In an otherwise tournament to forget, India scored 400-plus for the first time in One-Day Internationals (ODI) at the 2007 World Cup, in their group stage match against Bermuda in Port of Spain, Trinidad. They went into this game after suffering an upset at the hands of Bangladesh and this was a must-win game for India, if they were to stay alive for a spot in the Super Eights.
India went into the tournament as an unsettled unit, largely due to the way then coach Greg Chappell was leading the team. His tiff with Sourav Ganguly is well documented, which led to Rahul Dravid taking over as captain in 2005. In another drastic move, he made Sachin Tendulkar bat in the middle-order, and not open the innings – a position where he had the most success – just three months before the mega event.
Chappell’s strict attitude or the way he disciplined his players did not go down well with the side, who were worshipped by millions in India. His changes were also not well received by fans who had called for his axe right from the time he took charge, with many calling for an Indian coach – someone who understands the culture of the dressing room. Interestingly, under his predecessor John Wright – a New Zealander – Indian cricket witnessed some terrific highs, which included reaching the 2003 World Cup final, winning the Border-Gavaskar Trophy in 2001 and also drawing a Test series in Australia in 2003-04. It was safe to say that Wright had set the bar high for Chappell.
India went into the tournament low on morale due to the off-field issues with their coach, but with plenty of star-studded players the thought of crashing out in the group stages was something they would have never imagined.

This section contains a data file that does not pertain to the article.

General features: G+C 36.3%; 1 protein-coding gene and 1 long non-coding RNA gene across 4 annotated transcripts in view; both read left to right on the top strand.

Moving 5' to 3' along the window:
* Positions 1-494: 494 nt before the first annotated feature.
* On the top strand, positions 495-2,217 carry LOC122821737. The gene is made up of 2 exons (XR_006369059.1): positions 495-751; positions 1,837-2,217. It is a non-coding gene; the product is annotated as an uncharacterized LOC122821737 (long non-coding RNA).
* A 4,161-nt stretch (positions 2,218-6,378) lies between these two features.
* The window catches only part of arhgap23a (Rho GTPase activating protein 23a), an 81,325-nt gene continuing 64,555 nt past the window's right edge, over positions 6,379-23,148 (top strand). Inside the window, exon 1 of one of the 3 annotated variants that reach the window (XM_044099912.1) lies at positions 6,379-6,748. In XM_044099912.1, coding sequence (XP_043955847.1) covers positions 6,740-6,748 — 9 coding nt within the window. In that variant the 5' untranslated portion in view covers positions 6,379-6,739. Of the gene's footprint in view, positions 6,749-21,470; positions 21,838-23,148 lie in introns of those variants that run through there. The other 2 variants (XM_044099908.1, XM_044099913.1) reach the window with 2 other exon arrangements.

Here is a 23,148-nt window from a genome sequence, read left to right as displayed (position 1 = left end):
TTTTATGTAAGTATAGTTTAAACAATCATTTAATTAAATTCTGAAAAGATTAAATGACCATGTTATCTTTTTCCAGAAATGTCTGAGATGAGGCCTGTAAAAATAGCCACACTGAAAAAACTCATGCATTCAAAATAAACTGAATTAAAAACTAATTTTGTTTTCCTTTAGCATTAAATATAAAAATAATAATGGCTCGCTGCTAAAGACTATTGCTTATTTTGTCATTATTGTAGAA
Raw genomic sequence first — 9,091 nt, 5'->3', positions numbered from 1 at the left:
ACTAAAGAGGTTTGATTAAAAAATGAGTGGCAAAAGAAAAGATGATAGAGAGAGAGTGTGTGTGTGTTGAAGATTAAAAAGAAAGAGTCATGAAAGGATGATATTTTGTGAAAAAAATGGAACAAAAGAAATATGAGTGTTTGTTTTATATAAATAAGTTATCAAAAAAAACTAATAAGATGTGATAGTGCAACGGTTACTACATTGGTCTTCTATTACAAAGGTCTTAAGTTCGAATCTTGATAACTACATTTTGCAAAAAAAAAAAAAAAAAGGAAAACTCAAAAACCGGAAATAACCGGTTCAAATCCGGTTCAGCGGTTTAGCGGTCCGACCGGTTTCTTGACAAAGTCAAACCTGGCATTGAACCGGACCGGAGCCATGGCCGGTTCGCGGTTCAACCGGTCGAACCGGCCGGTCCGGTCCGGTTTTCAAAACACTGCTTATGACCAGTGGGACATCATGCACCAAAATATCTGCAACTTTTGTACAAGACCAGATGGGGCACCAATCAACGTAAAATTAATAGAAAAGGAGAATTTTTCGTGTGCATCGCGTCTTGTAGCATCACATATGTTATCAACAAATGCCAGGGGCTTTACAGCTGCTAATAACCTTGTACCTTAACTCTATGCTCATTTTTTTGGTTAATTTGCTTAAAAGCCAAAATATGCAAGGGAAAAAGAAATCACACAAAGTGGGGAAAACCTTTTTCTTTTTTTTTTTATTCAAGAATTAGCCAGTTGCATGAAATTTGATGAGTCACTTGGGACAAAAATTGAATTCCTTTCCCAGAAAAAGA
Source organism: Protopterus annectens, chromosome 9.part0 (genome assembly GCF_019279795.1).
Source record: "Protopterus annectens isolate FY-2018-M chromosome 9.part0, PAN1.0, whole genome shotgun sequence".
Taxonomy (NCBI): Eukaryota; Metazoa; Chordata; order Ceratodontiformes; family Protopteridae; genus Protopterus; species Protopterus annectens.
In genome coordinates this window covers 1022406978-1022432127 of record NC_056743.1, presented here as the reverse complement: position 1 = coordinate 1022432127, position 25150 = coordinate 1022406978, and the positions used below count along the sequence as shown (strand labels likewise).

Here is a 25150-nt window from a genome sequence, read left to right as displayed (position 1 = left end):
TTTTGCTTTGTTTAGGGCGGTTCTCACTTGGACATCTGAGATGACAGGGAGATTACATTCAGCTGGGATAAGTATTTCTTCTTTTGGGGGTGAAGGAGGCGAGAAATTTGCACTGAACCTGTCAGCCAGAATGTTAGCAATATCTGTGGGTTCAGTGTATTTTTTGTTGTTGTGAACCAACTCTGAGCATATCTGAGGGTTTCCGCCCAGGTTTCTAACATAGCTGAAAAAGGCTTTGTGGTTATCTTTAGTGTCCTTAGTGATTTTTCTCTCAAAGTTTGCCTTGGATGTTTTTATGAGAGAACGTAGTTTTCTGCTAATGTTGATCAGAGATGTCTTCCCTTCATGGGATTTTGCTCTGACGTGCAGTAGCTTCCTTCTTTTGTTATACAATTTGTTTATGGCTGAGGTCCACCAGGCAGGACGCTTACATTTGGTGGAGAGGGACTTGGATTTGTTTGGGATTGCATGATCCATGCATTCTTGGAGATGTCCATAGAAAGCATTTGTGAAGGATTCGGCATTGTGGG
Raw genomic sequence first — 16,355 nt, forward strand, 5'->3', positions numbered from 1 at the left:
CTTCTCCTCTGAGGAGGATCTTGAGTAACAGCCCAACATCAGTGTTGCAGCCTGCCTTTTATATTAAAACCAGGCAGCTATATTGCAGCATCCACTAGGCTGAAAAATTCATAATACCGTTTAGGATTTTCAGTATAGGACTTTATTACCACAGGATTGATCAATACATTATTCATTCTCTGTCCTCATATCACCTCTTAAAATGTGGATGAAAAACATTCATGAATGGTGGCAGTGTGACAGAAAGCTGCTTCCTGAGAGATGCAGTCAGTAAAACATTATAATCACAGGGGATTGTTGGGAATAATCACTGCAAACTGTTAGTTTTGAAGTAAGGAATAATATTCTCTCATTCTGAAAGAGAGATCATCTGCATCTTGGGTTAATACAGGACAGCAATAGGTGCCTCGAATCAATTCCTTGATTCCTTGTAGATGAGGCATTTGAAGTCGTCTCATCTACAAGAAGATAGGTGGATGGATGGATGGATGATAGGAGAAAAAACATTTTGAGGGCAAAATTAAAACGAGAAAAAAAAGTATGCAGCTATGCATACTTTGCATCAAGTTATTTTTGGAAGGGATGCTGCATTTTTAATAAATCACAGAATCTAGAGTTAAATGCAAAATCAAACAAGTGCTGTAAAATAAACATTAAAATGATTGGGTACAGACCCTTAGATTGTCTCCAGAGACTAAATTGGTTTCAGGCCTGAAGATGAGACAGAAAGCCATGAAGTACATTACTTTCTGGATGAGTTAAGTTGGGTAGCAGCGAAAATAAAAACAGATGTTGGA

After India were put into bat, Bermuda stuck early after 17-year-old Malaichi Jones, got the wicket of Robin Uthappa caught at first slip brilliantly by Dwayne Leverock, who set off running in one direction while Jones in another – an iconic moment even now.
Thankfully for India, Ganguly (89) and Virender Sehwag (114) built a 202-run stand for the second wicket to set up an excellent platform for India. While Ganguly took a cautious approach, Sehwag, known to be a swashbuckling batsman struck 17 fours and three sixes in his innings. In a bid to push the scoring further, MS Dhoni (29) and Yuvraj Singh (83) came in next and further bludgeoned the Bermudian bowling attack. Tendulkar came into bat at No. 6 for the first time in 14 years and slammed an unbeaten 29-ball 57, which included a six of the first ball of the 50th over to take India past the 400-mark for the first time in ODIs. India eventually finished with 413 for 5 from their 50 overs.
It was only the fifth time that a team had scored 400-plus in an ODI and India were the fourth country to do so after South Africa (2), Australia and Sri Lanka.
Bermuda never looked to be in the game at any point chasing the mammoth total. David Hemp offered some resistance with his unbeaten 76, but otherwise, there was nothing to show. Rain had stopped play 3.1 overs into the chase, but that did not stop the game from being completed without losing any overs.
Anil Kumble and Ajit Agarkar picked up three wickets apiece to hand India a comprehensive 257-run victory, but more importantly, kept them in the hunt for a place in the last eight.
• Kumble never played another ODI. He finished with 337 wickets from 271 matches - still a record for India
• India lost to Sri Lanka by 69 runs in the final group match to crash out of the tournament
• On April 4, 2007, Chappell resigned as the head coach of the Indian team